"Bidding was very brisk on most lots right from the start," says Mr Murphy. Bids were frequently advanced in large leaps as less bullish buyers were quickly left behind. It was a great auctioneering experience."
Mark Tanton, managing director of Countrywide Property Auctions, looks to a "growing number" of first-time buyers and home-movers considering the auction market as a way to purchase or sell. "We expect this to continue in 2012, as more sellers are looking for a quick sale, while buyers are looking to purchase realistically priced properties," he says. "We are seeing greater demand from private vendors looking to sell their properties through auction - many see it as an opportunity to showcase their properties to a wider breadth of potential buyers. One of the main attractions for sellers is the speed of sale - the drop of the gavel signals an exchange of contracts and sales complete in just 20 working days."
Oliver Childs of Lambert Smith Hampton moved from Savills at the start of the year; the rest of the team came from Colliers CRE a little earlier. "While we would like to have big catalogues and high-value stock, there is limited stock available," he says. "So we would rather put together a catalogue of saleable lots, which will allow us to maintain success rates to give confidence to the market."
Lambert Smith Hampton has five auctions planned for London in 2012. Its next catalogue contains 29 lots, valued in the region of £6 million to £7 million. "Our expectation is that auctions will be a lot bigger, going forward," says Mr Childs. "Our October auction, for example, had more than 70 lots.We have been selling for a number of banks, both on the occupational side and for their distressed stock, as well as for LPA receivers. However, we are still not seeing that many properties coming through from receivers, though we expect that to change this year. Cornwall County Council, NHS Wales and Redcar and Cleveland Borough Council are clients."
As for 2012, "Will the market improve for typical secondary stock improve? Will funding improve?" asks Mr Childs. "Both of those are no. Will this be the year when these clients are in a position to offload stock at a level which the market will buy it? Yes, I think so."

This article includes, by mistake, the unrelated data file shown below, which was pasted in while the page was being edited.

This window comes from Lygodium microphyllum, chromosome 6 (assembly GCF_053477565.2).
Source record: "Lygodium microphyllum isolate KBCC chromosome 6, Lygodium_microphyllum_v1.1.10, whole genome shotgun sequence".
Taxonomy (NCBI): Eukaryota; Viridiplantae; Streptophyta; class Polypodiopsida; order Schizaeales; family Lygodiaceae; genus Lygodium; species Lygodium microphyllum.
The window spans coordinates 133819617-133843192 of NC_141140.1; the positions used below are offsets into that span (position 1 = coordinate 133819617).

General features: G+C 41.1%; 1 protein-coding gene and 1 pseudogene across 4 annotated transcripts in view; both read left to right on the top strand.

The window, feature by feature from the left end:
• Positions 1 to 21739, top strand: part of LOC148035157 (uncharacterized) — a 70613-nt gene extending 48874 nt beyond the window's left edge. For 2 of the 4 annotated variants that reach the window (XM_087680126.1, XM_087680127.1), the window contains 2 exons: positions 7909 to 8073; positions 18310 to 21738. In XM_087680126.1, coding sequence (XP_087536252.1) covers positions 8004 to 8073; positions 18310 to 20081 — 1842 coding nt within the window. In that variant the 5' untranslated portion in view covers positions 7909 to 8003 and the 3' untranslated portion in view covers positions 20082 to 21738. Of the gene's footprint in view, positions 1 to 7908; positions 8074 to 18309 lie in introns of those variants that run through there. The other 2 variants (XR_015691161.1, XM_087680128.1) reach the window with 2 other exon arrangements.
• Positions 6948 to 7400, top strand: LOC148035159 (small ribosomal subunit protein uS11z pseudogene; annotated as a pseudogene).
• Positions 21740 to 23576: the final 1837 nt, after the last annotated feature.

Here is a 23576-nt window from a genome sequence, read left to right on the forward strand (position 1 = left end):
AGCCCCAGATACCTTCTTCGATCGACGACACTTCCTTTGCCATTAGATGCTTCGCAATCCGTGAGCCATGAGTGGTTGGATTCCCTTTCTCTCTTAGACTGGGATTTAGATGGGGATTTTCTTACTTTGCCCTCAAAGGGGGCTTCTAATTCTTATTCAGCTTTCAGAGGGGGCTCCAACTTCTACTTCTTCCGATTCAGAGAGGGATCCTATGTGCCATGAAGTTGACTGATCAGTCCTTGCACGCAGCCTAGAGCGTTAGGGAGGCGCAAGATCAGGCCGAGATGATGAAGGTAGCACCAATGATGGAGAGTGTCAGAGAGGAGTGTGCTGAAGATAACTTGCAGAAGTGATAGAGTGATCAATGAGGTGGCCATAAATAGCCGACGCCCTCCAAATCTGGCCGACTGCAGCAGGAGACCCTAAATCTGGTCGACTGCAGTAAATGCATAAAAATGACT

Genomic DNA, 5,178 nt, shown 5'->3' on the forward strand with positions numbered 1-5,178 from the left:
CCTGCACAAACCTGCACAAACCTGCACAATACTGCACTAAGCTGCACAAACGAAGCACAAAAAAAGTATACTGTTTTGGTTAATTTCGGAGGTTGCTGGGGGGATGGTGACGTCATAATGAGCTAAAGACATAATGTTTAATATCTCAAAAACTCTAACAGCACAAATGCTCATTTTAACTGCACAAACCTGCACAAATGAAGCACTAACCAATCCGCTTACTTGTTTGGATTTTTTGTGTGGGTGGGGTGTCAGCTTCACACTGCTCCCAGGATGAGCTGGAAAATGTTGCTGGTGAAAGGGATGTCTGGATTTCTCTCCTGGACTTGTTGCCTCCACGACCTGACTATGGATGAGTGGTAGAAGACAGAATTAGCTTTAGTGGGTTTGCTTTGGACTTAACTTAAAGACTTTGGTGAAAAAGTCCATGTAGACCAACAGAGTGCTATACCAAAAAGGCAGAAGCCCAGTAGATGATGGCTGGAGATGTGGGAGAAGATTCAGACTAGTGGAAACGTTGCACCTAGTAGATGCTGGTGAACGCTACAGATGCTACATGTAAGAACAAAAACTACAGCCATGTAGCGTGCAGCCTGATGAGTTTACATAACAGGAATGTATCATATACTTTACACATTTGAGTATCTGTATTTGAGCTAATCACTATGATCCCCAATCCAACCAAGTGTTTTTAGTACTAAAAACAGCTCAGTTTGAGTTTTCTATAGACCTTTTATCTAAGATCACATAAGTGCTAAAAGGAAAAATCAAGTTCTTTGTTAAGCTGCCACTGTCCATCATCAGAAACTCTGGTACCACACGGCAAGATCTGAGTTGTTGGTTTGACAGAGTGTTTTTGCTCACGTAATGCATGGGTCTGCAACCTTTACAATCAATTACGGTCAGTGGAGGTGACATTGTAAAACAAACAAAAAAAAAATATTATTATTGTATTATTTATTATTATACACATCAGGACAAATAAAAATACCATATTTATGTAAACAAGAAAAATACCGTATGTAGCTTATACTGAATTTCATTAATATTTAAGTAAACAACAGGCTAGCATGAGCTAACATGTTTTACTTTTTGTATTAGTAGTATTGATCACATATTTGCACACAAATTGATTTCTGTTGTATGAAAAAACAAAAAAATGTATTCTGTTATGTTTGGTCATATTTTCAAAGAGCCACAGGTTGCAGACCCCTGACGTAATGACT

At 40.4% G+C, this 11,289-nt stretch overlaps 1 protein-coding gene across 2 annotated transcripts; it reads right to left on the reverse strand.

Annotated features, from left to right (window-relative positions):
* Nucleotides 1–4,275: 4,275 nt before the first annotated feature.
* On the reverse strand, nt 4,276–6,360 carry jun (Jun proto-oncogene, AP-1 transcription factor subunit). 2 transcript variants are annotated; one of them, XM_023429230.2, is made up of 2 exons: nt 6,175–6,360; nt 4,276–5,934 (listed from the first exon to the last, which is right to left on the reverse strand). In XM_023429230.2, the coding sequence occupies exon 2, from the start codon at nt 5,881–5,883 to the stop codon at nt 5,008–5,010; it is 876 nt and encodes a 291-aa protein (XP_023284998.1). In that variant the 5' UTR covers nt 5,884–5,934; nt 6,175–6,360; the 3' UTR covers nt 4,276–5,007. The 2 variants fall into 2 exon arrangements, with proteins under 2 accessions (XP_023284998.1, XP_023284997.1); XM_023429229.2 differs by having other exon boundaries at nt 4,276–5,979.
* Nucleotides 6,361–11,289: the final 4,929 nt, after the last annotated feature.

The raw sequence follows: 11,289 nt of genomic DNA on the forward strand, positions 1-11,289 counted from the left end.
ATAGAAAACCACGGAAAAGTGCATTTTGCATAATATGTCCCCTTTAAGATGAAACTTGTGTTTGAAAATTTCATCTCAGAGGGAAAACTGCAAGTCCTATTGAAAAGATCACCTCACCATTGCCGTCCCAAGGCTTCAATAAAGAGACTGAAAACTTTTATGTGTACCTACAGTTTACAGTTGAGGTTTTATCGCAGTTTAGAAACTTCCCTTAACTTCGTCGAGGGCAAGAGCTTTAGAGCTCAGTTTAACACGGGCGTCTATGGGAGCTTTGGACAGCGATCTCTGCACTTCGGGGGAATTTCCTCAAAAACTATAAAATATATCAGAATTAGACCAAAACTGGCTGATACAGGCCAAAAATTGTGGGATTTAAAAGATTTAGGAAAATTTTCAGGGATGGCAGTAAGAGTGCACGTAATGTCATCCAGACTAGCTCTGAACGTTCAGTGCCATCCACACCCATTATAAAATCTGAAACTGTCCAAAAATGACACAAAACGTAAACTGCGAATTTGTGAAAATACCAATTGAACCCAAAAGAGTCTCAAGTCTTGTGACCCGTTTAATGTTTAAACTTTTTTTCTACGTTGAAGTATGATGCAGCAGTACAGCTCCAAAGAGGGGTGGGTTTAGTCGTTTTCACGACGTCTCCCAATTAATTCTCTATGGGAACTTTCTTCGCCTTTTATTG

Most auctioneers have a jaundiced view of retail property. "The high street is going to continue to suffer this year," says Mr Ross. "Rents have to be controlled carefully, tenants have got to have their hands held and all co-operation needs to go to them if they are going to survive. Landlords are seeing they can't afford to let a tenant go just to protect other local assets.
"I expect yields will shift further in the first half of this year. You are well into double-digit yields for many types of poor or average secondary or tertiary stock. We are guiding at 10 and 11 per cent. Vendors' expectations are certainly softening. Values can be 20 or 30 per cent down on 2007."
Mr Binstock agrees, especially for empty property. "Secondary commercial vacant property is as undesirable as it can get," he says.
Mr Moir points to an increasing feeling of reality creeping into the banks' property managers, "which is encouraging". He adds: "I think we are seeing a glimmer of light in the banking sector to lend to the property sector, too. The downside is that we have got more pain to come on the high street, which is always difficult for the property market. We have an overhang in the office sector, but 2012 will show quite a lot of opportunities to the well-funded and cash-rich investor to pick up some interesting opportunities."
Allsop made four profitable forays to Ireland in 2011. In partnership with Dublin-based property consultancy Space, it achieved 92 per cent success at Ireland's largest-ever property auction in December. It offered 108 properties to a packed room. Half way through the sale, 1,600 bidders had attended and 31 properties received remote overseas bids. The total amount raised was 11.4 million euros (around £9.5 million).
Mr Murphy says: "In 2011 we have sold 51 million euros' worth (£42.5 million) of property and clearly established that there is a market in Ireland when properties are priced sensibly and the open market establishes true value in a transparent environment."
Highest price achieved on the day was 630,000 euros (£525,000). Lot 109, Dublin 4, a commercial building containing two restaurants, was offered with a maximum reserve of 485,000 euros (£400,000). A detached, four-bedroom lakeside house with access to tennis courts and a marina, in County Cavan, with a maximum reserve of 50,000 euros (£41,000), sold for 131,000 euros (£109,000).